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Review: Enron Unfolds And Folds Again - At The Playhouse It All Comes Vividly Alive

By Gordon Spencer, The Reader

The seeds of the story were planted here in Omaha, but the roots of the Enron scandal really took hold deep in the heart of Texas. Now that story is told anew in Omaha Community Playhouse’s dynamic, colorful, compelling production of 28 year old English playwright Lucy Prebble’s imaginative, satirical take on the events in Enron.

The tale becomes fascinating for anyone not much familiar with what happened. The complex details do come across in profusion and move so swiftly that you might have an urge to take notes. But you needn’t worry; the staging and the clever multiplicity of visual designs make the essentials abundantly clear. Advance preparation is also possible in an excellent lobby display. The sharply comic elements should make the experience special for people who know more about the background.

Although this piece is called a satire with tellingly symbolic costumes poking nasty fun at some of the people and events connected to the chicanery, don’t expect riotous laughs. Prebble is making points rather than trying to amuse you. In fact, after the more expositional first act, the second act pulses on with serious drama featuring excellently written dialogue.

Visiting director Kimberley Faith Hickman has made a fine, perceptive decision on how the major roles are played. Her cast gives those characters realistic sincerity, not so much evil and sinister but, rather, oblivious to and unconcerned with their effect on eventual victims. The devil is in the details but there are no dark minions of Satan skulking in the shadows, even if what was done was hidden from revealing light. Meanwhile, nine other performers, with earnest energy and polished skill, fill the stage as 30 other people.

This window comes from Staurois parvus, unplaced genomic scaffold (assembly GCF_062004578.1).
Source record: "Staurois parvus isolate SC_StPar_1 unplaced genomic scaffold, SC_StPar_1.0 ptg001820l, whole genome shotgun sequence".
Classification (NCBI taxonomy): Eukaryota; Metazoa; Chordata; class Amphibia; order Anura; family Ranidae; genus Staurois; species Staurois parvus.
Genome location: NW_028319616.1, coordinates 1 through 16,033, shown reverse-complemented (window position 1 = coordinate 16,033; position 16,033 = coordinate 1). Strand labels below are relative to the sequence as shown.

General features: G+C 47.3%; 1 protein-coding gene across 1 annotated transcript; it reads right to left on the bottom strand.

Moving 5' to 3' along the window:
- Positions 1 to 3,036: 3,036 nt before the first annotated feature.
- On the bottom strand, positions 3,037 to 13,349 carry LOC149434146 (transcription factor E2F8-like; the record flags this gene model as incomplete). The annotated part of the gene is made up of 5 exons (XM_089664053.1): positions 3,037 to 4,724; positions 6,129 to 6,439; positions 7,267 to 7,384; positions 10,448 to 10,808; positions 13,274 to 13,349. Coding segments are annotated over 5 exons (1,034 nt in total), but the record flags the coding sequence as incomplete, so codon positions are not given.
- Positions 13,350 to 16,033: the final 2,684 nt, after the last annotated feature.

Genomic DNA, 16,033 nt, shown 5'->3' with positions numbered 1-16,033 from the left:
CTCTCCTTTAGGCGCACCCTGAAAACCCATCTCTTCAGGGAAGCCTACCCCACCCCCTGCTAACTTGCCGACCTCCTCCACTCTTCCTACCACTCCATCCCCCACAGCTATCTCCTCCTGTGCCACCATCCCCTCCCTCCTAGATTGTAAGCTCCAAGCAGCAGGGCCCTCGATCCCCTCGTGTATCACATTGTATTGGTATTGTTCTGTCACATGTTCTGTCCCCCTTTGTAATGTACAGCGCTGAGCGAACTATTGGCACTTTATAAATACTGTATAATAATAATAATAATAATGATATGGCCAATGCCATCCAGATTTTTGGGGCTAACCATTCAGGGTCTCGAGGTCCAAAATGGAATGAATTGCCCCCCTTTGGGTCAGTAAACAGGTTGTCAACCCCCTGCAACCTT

The script focuses on three top executives of Enron after the company emerged with that name as a 1986 Houston- based spin- off from Omaha’s Northern Natural Gas Company , and subsequent holding company Internorth. None of that background is covered. Nor need it be.

CEO Kenneth Lay was at the very top. He hired Enron Chief Operating Officer Jeffrey Skilling who then delegated Andrew Fastow to explore the emerging deregulated energy market. As Chief Financial Officer Fastow created entities which he called “raptors” as if Jurassic Park creatures. They consumed and digested hundreds of millions of dollars, but off Enron’s books, making the company seem more profitable than it really was. These were among a large array of deceptive, intricate and fraudulent accounting practices to cover realistic reporting of Enron’s financial situations. But those three men were not the only ones with roles in the actual massive fraud ; many executives were eventually indicted for a variety of charges and subsequently sentenced to prison. In addition to what’s in the lobby, you can also learn more about these complexities at

There is a fourth major character in the play, Claudia Roe. Prebble invented her to represent women executives in the real events who questioned and confronted Skilling and had better moral compasses.

Matthew Pyle’s portrayal of Skilling has memorable, appealing depth, almost a sense of innocence, as if an adolescent so caught up becoming a champion computer game player that the real world outside doesn’t even exist. As Ken Lay, Paul Schneider charmingly gives him the seeming benignity of a doting uncle who thinks that that outside world stays sunny and bright and that shiny green money is as abundant as the grass on a well-tended golf course. Chris Shonka’s take as Fastow capably comes across as an eager nerd whose urge to please will send him spinning and stumbling into bewilderment, as if he forgot to tie his shoelaces. Claudia is portrayed by Connie Lee, who remains convincingly dynamic and assertive. In supporting roles Jamie Lewis and Raydell Cordell III both acquit themselves well as a lawyer and a security guard.

Hickman also gets excellent visual enhancements from costume designer Lydia Dawson and properties master Darin Kuehler.

You might want to know that the dialogue is peppered with profanity. And that there is a somewhat explicit sexual situation, where Prebble cleverly foreshadows Skilling and Claudia’s relationship yet to come.

Characteristically, the otherwise well-produced program book fails to inform readers about the background of the person who wrote what is being presented. Prebble won a Performance Marketing Most Promising Playwright Award while a university student and then went on to garner other awards for her plays The Sugar Syndrome and The Effect. She also created the TV series Secret Diary of a Call Girl. ( She’s certainly familiar with corporate culture; her brother and sister have worked for massive Accenture, which Wikipedia defines as a multinational management consulting, technology services, and outsourcing company.

The Playhouse certainly took a risk investing time, money and energy into a relatively little known play as its season opener. But, in such exploring of the recent past, no doubt resonating locally, the pay-off bodes well for the future.

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